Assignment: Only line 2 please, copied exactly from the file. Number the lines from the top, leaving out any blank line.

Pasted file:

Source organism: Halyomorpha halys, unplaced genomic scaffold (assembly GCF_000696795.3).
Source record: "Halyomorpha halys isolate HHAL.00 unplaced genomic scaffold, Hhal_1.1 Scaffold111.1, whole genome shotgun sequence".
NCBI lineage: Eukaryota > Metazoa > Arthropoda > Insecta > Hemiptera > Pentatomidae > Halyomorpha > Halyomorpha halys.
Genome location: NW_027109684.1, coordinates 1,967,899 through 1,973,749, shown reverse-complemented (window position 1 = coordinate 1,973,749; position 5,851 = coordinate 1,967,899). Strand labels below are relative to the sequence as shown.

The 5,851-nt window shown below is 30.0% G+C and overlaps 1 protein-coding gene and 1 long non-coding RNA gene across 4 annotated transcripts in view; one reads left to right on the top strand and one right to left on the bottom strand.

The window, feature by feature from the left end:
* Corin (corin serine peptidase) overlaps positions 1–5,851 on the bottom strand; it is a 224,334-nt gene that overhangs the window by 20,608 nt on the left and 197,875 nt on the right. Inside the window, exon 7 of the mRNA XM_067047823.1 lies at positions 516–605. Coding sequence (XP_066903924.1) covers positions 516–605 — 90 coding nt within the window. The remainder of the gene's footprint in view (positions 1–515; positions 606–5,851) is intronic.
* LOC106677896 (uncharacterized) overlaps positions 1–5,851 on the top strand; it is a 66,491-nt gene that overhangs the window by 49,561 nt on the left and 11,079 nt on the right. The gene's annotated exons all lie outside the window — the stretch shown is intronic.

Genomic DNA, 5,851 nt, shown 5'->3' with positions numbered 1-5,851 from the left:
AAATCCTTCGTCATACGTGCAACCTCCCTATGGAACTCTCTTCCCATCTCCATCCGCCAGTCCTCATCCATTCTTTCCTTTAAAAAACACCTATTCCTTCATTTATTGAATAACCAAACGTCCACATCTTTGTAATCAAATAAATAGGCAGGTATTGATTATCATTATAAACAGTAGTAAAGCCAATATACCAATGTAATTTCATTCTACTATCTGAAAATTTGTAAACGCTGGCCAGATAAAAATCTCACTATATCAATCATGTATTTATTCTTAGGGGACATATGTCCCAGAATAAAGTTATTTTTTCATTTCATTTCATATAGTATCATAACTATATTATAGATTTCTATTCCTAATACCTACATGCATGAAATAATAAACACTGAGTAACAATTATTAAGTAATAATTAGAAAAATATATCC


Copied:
Source record: "Halyomorpha halys isolate HHAL.00 unplaced genomic scaffold, Hhal_1.1 Scaffold111.1, whole genome shotgun sequence".